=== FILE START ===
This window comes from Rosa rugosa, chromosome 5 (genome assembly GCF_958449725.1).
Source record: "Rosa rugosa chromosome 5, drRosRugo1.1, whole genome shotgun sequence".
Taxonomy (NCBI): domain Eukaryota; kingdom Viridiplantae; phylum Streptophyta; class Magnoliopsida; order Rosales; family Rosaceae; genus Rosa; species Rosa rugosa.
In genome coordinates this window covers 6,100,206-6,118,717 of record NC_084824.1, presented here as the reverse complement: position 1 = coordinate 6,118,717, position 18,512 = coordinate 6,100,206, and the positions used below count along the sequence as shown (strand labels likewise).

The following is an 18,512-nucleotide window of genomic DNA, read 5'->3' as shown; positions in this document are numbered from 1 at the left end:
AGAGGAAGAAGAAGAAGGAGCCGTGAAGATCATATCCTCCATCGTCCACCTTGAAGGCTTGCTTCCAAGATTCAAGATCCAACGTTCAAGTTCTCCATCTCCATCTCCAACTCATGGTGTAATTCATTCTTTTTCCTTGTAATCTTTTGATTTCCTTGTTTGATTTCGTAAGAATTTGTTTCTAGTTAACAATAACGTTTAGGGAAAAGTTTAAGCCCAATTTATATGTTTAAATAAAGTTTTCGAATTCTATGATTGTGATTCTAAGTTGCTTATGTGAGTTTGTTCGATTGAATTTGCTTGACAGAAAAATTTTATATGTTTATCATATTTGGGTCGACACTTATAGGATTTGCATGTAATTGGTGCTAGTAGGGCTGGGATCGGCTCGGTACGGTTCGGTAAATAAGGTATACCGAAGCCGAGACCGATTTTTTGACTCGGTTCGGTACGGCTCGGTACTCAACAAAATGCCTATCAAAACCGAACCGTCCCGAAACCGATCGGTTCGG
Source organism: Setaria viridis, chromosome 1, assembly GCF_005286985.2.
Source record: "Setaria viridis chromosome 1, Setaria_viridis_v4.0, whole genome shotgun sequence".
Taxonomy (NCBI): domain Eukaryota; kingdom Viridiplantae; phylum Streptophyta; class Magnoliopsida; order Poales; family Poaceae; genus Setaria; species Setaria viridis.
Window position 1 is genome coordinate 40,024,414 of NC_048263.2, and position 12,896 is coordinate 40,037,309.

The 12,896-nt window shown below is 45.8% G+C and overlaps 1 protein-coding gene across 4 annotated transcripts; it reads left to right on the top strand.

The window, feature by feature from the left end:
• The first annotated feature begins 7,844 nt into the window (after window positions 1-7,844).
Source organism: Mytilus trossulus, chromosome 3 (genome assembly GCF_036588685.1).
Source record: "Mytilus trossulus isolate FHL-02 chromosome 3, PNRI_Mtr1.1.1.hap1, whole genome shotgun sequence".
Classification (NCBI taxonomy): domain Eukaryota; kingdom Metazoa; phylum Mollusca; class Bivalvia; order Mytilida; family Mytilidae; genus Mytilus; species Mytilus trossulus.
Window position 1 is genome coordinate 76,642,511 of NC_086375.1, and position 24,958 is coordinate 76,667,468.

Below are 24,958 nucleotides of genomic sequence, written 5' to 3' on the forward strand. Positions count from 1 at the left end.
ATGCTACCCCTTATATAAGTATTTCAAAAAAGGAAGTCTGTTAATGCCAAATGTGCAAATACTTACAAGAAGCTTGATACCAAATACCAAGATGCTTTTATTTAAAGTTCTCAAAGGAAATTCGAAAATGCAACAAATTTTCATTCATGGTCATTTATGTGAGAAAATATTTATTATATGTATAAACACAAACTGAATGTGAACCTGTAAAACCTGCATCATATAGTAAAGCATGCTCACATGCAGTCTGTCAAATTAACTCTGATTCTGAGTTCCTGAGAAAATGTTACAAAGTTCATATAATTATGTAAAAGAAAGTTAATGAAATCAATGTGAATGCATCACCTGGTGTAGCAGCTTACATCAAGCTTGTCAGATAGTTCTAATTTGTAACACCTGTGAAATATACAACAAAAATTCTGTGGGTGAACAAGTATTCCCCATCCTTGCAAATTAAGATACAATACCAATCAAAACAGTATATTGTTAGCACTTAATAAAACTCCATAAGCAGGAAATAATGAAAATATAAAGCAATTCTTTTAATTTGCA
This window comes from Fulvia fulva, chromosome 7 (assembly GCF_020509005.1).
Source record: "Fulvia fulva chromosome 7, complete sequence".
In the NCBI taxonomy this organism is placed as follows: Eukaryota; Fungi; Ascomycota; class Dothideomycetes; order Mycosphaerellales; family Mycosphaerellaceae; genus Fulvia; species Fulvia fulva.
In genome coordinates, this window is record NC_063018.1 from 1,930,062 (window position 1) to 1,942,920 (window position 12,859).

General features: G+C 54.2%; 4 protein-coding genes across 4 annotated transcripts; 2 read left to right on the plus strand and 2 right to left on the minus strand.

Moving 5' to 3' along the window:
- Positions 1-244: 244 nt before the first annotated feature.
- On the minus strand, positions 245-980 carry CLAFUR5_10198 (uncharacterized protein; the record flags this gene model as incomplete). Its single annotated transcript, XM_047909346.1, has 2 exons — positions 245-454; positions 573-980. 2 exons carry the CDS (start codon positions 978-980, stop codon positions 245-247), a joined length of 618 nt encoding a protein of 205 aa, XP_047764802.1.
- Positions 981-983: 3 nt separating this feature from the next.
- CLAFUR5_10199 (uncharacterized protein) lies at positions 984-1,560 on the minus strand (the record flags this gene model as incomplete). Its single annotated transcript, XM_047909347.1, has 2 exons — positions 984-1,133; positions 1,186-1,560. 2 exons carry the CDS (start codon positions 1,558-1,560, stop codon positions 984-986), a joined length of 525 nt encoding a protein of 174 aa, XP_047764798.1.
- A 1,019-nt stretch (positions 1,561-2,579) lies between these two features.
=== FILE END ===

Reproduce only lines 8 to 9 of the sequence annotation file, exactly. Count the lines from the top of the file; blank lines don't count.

Source record: "Setaria viridis chromosome 1, Setaria_viridis_v4.0, whole genome shotgun sequence".
Taxonomy (NCBI): domain Eukaryota; kingdom Viridiplantae; phylum Streptophyta; class Magnoliopsida; order Poales; family Poaceae; genus Setaria; species Setaria viridis.